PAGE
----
‘Water is for drinking’ – Vigilante sabotages jacuzzis in French tourist resort

A mystery night-time environmental vandal is sabotaging outdoor jacuzzis at holiday lets and second homes in France, amid rising tensions between tourists and locals at the height of a water shortage.

'Water is for drinking' - Vigilante sabotages jacuzzis in French tourist resort
France is in the middle of a historic drought, with water restrictions imposed in many areas. Photo by GUILLAUME SOUVANT / AFP

At least five outdoor jacuzzis in the area surrounding Lac de Gérardmer in the Vosges area of eastern France, have been punctured by a masked vigilante, who enters the gardens of holiday lets and second homes, and pierces the linings of the spa baths using a drill 

The eco-warrior – who has been spotted on CCTV but covers their face with a turquoise scarf and has yet to be identified – leaves a handwritten message at the scene that reads: “Water is made for drinking! You massacre the Vosges… More seriously, the planet is going bad, wake up!”

The drought situation in the area is so bad that, earlier this month, authorities drew water from the lake, intending to use it to supply the town with water – but it was declared unfit for human consumption after testing.

MAP: Where in France are there water restrictions and what do they mean?

Water levels at the lake –  the largest natural lake in the Vosges mountain range and a popular destination for tourists – have dropped by 20 centimetres, and it could be pumped for agricultural use for several more weeks if the already long-running drought conditions continue.

One property owner, who was a victim of the eco-vandal told Le Parisien: “We have an individual who, in the middle of the night by breaking and entering, sabotaged the jacuzzi. Always with the same pseudo-ecological message that explains that the planet is going bad and that we must wake up.” 

Mayor Stessy Speissmann condemned the criminal acts, describing them as “inadmissable”, but said it highlighted the problem in a small town that sees its population increase from 8,000 to between 20,000 and 30,000 at peak tourist time.

“We are in the middle of a conflict of use with the problem of water. Some people locally believe that if this resource is lacking, it must be prioritised for residents.” 

A number of residents confirmed the mayor’s perception.

One said: “We, the inhabitants of Gérardmer, are still depriving ourselves of water. And we fill up [their hot tubs] every weekend. It’s ridiculous.”

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France opens up first offshore windfarm – but will more follow?

President Emmanuel Macron inaugurated France’s first offshore windfarm off the coast of Saint-Nazaire on Thursday as he seeks to accelerate renewable energy supply and improve energy security.

France opens up first offshore windfarm - but will more follow?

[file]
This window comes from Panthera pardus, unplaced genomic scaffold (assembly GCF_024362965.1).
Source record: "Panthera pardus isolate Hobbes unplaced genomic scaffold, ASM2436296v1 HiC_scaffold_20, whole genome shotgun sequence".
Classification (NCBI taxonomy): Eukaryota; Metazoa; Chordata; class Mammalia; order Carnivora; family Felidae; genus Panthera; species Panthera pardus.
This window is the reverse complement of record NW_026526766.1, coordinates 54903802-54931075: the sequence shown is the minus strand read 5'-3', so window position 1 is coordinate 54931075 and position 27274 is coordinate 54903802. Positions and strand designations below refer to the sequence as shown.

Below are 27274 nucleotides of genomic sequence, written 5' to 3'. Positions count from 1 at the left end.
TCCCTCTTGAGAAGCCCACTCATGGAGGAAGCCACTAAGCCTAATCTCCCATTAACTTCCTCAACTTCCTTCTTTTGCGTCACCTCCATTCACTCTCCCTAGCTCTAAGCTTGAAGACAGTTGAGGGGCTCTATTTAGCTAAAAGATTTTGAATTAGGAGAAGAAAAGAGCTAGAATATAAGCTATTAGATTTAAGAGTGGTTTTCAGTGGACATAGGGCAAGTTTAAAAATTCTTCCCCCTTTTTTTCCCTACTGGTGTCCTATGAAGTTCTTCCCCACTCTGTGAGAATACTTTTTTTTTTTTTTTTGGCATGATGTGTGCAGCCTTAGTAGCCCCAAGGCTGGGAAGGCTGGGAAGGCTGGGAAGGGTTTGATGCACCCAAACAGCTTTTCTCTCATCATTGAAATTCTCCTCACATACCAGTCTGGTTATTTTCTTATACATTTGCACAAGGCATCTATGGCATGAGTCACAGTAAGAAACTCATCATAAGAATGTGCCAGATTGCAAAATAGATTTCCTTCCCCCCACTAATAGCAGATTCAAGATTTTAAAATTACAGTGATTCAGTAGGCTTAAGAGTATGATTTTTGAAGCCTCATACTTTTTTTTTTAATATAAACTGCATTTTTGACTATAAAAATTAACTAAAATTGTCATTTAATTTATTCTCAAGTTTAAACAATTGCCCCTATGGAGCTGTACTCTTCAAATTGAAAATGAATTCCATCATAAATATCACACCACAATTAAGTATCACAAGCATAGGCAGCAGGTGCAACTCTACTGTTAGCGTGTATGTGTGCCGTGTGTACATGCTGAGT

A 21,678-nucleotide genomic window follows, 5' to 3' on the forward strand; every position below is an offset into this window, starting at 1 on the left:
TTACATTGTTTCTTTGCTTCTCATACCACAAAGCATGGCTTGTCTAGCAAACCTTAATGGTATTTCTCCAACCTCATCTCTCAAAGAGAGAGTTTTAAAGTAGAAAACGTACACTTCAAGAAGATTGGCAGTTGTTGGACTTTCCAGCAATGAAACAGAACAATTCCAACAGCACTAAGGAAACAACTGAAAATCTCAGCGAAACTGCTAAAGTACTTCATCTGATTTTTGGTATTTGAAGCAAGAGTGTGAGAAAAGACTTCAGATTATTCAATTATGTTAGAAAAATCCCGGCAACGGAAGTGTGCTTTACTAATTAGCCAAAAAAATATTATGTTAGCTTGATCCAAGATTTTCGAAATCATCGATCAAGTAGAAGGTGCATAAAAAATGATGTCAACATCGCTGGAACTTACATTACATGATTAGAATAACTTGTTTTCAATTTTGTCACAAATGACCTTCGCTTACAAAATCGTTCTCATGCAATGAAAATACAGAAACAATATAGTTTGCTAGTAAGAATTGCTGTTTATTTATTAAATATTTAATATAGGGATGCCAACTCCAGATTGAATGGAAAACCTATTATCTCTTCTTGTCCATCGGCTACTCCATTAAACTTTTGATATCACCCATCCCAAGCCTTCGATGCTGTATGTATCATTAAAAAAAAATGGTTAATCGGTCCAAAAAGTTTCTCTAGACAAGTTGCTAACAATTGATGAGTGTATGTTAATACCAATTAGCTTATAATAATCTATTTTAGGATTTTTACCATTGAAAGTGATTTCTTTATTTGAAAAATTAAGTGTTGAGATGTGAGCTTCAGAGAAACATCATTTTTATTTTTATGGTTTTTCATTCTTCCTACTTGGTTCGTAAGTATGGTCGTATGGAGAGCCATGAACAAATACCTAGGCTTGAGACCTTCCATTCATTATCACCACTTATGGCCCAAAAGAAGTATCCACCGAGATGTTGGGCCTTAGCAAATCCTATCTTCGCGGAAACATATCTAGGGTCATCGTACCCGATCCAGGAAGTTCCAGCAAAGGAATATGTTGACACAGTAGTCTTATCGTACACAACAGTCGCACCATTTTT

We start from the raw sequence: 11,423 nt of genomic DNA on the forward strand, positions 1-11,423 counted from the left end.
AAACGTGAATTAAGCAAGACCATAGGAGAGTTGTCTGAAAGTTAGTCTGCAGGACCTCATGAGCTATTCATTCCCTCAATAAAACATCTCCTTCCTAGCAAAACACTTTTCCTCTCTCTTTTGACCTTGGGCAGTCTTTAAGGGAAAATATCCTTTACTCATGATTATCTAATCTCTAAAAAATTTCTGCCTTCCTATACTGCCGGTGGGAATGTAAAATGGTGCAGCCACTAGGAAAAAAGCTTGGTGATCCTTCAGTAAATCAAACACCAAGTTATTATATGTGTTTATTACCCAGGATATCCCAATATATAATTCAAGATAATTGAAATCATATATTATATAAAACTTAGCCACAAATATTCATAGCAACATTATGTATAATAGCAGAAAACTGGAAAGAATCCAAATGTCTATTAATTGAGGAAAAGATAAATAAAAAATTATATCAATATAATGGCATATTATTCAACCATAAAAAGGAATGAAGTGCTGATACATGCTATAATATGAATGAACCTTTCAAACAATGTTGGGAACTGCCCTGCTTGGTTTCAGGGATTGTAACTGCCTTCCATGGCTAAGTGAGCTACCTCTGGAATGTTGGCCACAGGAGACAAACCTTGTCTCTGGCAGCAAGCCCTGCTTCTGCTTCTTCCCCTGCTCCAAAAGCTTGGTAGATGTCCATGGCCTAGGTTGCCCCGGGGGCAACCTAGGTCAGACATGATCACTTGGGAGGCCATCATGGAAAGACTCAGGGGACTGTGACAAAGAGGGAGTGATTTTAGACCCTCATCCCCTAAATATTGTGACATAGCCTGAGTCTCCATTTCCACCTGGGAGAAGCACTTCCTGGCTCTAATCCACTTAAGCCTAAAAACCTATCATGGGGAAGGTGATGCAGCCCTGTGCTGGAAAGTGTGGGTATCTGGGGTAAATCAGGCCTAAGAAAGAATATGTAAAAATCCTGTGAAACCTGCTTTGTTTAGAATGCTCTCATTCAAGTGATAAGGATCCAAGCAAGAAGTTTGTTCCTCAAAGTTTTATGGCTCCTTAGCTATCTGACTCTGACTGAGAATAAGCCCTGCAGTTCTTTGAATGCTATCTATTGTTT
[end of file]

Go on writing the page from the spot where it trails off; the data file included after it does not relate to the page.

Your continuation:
The 80 turbines will enter full service by the end of the year, and Macron has previously set a goal of about 50 offshore windfarms “providing up to 40 gigawatts” in service by 2050.

Following the belated inauguration of the country’s first offshore windfarm, another at Fécamp is due to start generating power in 2023. Sites in Saint-Brieuc, Fécamp and Courseulles-sur-Mer are set to enter service in 2024.

But France has a long way to go to meet the President’s target, and to catch up with its European neighbours. Before the Saint-Nazaire wind farm (‘parc éolien’ – en français), France had only one floating offshore wind farm off the coast of Le Croisic.

At Thursday’s inauguration event, Macron was to set out the “main lines” of a bill to accelerate France’s renewable energy programme, which will be presented to the Council of Ministers on Monday, September 26th.

READ ALSO France generates electricity from offshore wind farm for the first time

There is no doubt that renewable energy production in France is accelerating. On top of the 80 offshore turbines at Saint-Nazaire, just under 9,000 onshore turbines are currently producing electricity in France – eight years ago, around half that number of land-based turbines were operational. 

The first turbines in France were only installed in the 1990s – by which time countries like Germany and Denmark already had large-scale operations in place. 

More turbines would be in operation now in France, but for the lengthy planning process and appeals against projects, which have delayed construction for several years.

Hauts-de-France and Grand-Est, account for 50 percent of the wind-produced power in France. Île-de-France, Provence-Alpes-Côte-d’Azur, and Corsica lag behind the other regions.

READ MORE: Energy shortages: What’s the problem with France’s nuclear industry?

In 2020, wind produced just eight percent of its electricity from wind, behind hydroelectric stations, while nuclear power generated nearly 70 percent of the country’s electricity.

Wind power accounted for 20 percent of electricity generation in Germany and Spain, while the UK was at 30 percent in 2020, Portugal produced 40 percent, and Denmark’s windfarms met 60 percent of the country’s electricity needs.